Friday the kids got to wear their costumes to school. No parade or elaborate parties this year, but they got to wear the costume all day, instead of changing out of it after the class party. I enjoyed seeing all the costumes at drop-off and pick-up. I heard many thanks from students for the crafts I provided to their classes, and several mentioned that they loved when the cats interrupted my video tutorial 🙂
By some miracle I was saved from making Pokemon costumes this year. It’s been Pokemon Pokemon Pokemon non-stop out of their mouths all fall. Yet for some reason they asked for Hogwarts costumes, with robes from each of their houses (Ravenclaw and Hufflepuff). I happily agreed and gave quiet thanks that I wasn’t being asked to make a Slurpuff or Sirfetch’d or some other obscure thing.
This morning we carved pumpkins. The two largest are from the store, and the the three smaller pumpkins were grown in our garden! We had two little green baby pumpkins appear October 1st. They didn’t get big enough to carve by Halloween, but we put them on display all the same.
They kids were delighted to learn they had a remote lesson from Hogwarts scheduled in the afternoon! Who is Professor S? Is it Snape? But Snape doesn’t like to teach! Who is going to be playing Snape? Will there be other students? They were in wonder all morning, and then absolutely delighted to see their uncle Andy sniveling criticisms at them via Zoom.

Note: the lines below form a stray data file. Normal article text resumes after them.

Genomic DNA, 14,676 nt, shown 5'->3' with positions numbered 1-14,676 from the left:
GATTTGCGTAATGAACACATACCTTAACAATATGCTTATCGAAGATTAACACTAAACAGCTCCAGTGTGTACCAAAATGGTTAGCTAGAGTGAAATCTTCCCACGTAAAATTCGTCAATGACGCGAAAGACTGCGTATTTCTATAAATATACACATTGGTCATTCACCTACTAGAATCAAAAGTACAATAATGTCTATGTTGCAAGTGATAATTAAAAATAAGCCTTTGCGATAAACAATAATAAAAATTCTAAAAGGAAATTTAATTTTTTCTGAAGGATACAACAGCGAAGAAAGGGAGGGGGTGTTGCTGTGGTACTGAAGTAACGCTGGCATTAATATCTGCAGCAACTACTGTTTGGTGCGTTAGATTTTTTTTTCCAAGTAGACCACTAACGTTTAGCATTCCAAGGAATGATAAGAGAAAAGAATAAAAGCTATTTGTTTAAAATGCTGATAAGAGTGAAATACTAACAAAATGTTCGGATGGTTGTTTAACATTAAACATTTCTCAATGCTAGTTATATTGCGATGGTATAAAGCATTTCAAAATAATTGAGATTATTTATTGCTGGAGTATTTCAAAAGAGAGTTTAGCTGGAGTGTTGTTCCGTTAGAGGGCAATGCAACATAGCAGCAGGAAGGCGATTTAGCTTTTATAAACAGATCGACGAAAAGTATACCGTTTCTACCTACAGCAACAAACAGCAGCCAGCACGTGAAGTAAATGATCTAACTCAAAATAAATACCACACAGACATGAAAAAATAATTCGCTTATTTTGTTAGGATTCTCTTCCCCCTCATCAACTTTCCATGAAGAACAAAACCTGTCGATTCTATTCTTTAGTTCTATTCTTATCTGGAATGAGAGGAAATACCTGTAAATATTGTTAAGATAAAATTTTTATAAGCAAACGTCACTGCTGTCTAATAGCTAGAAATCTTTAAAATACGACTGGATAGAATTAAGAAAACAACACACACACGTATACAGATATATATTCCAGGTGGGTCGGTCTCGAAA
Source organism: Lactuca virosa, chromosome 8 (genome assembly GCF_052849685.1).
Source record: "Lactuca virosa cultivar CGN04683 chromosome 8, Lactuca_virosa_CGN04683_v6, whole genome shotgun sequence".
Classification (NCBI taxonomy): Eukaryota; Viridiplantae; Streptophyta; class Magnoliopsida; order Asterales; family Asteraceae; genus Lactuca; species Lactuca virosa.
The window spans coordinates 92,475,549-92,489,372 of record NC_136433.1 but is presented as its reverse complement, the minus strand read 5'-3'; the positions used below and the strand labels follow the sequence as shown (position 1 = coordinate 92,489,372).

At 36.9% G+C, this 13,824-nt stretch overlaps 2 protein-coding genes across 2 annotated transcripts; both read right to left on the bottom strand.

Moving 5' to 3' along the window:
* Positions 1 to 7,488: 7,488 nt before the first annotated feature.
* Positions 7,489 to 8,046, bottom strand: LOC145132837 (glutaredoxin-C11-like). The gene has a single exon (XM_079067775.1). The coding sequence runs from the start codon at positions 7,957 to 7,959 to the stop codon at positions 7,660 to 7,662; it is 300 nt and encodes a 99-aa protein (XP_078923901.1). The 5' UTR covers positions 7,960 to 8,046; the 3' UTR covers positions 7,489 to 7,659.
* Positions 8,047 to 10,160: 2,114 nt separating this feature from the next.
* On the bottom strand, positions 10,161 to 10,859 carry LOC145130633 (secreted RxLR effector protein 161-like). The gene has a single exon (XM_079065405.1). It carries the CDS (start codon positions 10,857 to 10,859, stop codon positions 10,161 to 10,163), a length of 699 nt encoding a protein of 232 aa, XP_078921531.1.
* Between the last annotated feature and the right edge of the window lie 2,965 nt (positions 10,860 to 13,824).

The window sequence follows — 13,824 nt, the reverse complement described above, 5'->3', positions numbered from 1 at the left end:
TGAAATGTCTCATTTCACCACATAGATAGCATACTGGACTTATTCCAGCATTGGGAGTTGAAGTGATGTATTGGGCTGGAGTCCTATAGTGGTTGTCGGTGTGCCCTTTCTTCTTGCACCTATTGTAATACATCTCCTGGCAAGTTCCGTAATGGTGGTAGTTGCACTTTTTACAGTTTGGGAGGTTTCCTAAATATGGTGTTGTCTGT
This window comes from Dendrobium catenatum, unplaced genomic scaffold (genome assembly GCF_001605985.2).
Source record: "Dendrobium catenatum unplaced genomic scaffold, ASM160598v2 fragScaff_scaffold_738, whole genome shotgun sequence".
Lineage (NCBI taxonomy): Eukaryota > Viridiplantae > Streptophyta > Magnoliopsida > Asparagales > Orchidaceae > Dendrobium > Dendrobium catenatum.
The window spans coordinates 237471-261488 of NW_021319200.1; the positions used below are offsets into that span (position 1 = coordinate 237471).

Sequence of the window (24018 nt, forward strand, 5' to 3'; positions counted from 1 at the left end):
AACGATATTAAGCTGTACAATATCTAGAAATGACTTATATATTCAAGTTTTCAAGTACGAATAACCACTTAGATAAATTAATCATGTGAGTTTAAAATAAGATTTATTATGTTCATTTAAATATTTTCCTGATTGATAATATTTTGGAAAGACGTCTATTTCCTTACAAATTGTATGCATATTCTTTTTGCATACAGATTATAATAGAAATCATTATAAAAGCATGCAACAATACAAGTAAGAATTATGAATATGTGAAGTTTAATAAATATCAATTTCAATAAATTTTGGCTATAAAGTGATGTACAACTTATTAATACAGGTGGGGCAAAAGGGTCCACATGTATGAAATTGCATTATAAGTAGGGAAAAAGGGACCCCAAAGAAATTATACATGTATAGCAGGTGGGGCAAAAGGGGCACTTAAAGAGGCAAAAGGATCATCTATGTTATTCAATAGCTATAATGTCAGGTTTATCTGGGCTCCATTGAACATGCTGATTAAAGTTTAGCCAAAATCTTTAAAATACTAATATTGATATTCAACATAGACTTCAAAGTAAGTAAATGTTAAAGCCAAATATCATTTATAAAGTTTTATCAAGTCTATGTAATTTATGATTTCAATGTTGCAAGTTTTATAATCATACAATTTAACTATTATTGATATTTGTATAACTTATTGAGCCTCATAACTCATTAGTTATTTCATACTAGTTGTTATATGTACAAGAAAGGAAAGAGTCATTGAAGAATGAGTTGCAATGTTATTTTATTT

Andy did an amazing job setting up the lesson. First they chatted about their school and dress. Then he had them “clarify the handwriting in their assignments,” filling in the adjectives and verbs as with Mad Libs, and then read back their hilarious Halloween essays.
The lesson was interrupted by the new Herbology professor who needed help with her over-sized pinecones, and then by Professor Dumbledore who warned of us a loose troll and said there was a problem with the Halloween feast.
Professor Snape then turned to potions, asking the kids to make Lemon Quaffles (inspired by this clip from QI). He had funny terms for all the ingredients – ground troll dust powder and minotaur’s tears and such.
Their professor claimed that if they mixed it correctly it would form a self-baking lemon cake. Instead . . . .
Lastly Snape gave them what he thought was a traditional muggle treat “candy corn”, but instead was “canned corn.” The boys drank dragon’s blood (red colored chocolate milk) in their cauldron cups and toasted their professors a Hoggy Hogwarts Happy Halloween.